From the Webster dictionary, he quoted:
"To pretend ignorance or unawareness of something one ought morally, or officially or legally to oppose; to fail to take action against a known wrongdoing or misbehaviour - usually used with connive at the violation of a law."
He went on to write: "How should collusion be defined for the purposes of this inquiry?"
"There cannot be public confidence in any government agency that is guilty of collusion or connivance with regard to serious crimes. Because of the necessity for public confidence in government agencies the definition of collusion must be reasonably broad when it is applied to such agencies.
Origins of the word
- Collusion came into English, through French, from Latin.
- Its literal meaning is 'playing together' though it has never been used in that literal sense in Latin or English but as meaning working together in an underhand or deceitful way by secret agreement.
- The earliest use in English listed by the Oxford English dictionary is 1397.
- Chaucer used it then in the sentence: 'Yf he can by sume collucione Do his neyghtboure wronge'
"That is to say that they must not act collusively by ignoring or turning a blind eye to the wrongful acts of their servants or agents or by supplying information to assist those servants or agents in their wrongful acts or by encouraging others to commit a wrongful act."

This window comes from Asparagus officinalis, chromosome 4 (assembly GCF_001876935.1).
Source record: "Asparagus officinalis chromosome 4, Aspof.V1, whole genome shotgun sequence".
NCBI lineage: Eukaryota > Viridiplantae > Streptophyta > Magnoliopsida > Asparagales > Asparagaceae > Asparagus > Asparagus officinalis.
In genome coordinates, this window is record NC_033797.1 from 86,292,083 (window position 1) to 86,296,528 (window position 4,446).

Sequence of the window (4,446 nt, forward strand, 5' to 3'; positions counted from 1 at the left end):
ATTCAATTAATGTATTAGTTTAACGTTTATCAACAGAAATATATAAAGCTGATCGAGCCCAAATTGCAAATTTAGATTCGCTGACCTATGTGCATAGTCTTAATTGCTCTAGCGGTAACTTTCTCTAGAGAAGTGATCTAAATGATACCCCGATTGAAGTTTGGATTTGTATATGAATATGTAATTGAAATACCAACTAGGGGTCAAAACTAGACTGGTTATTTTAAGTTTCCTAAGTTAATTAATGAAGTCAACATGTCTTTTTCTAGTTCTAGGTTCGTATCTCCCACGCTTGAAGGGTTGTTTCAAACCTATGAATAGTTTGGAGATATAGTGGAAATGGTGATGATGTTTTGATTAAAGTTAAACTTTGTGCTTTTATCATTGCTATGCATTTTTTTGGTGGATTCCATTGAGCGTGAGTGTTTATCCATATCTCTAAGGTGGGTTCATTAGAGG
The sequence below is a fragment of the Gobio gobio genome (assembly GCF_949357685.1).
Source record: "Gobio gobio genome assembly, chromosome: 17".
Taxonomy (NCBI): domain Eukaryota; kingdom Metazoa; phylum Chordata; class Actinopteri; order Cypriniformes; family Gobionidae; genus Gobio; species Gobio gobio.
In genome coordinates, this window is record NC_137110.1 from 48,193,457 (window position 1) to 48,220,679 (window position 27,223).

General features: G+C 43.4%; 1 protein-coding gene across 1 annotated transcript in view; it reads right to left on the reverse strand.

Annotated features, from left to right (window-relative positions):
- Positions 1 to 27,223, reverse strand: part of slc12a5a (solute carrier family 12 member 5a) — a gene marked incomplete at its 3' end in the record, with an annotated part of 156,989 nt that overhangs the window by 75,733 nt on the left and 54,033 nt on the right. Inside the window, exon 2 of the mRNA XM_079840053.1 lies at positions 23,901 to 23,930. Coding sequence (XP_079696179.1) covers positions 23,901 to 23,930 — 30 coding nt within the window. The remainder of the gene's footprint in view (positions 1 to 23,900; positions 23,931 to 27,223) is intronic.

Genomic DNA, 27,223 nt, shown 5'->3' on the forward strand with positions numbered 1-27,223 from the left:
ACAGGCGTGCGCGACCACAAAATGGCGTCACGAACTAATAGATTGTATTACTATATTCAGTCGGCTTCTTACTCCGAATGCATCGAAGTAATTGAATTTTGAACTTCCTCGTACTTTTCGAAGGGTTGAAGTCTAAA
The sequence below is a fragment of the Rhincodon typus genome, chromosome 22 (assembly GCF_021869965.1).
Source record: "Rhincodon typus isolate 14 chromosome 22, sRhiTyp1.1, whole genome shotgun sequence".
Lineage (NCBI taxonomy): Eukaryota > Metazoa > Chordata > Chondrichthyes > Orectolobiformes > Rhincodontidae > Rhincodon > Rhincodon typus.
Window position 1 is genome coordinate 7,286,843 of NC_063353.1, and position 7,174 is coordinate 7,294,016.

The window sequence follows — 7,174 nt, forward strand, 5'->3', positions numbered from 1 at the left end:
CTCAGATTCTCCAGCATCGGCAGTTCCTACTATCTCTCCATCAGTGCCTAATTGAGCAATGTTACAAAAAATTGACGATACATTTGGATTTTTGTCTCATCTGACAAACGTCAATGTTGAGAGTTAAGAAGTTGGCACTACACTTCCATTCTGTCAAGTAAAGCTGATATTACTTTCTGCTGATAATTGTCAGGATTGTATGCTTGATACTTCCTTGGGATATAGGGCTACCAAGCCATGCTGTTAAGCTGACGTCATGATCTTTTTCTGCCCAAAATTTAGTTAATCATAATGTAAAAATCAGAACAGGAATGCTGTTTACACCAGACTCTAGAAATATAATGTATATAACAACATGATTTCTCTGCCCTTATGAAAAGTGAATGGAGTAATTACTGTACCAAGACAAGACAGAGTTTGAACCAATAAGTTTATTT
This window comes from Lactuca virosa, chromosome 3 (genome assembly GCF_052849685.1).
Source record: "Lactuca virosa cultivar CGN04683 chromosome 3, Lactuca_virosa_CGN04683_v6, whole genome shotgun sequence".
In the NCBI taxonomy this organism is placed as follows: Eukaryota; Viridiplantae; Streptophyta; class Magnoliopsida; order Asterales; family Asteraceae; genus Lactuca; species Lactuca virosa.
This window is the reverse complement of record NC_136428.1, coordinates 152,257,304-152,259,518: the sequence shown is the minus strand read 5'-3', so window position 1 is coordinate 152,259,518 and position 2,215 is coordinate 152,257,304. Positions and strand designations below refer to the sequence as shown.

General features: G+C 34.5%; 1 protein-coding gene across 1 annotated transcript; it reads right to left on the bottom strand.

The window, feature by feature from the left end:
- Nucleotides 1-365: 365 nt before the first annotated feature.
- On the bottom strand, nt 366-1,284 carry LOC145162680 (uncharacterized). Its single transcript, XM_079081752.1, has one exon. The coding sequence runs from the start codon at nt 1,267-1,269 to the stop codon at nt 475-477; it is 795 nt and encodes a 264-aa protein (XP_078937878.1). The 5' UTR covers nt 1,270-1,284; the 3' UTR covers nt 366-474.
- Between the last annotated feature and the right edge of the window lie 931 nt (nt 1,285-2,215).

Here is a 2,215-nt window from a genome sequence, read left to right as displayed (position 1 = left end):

An inquiry into the death of Billy Wright, in the Maze prison in 1997, took issue with the emphasis on connivance.
"It may be that the very wide definition of the word collusion that Judge Cory adopted was due to his concentration on one of the synonyms, namely the verb connive," the inquiry report said.
"We have been concerned throughout the inquiry by the width of the meaning applied by Judge Cory, having in mind in particular that the word is not to be found in our terms of reference.
"For our part we consider that the essence of collusion is an agreement or arrangement between individuals or organisations, including government departments, to achieve an unlawful or improper purpose. The purpose may also be fraudulent or underhand."
The first police ombudsman for Northern Ireland, Nuala (now Baroness) O'Loan adopted the definitions, in 2007, of Lord Stevens and Peter Cory to examine whether there had been collusion in the murder of Raymond McCord jnr.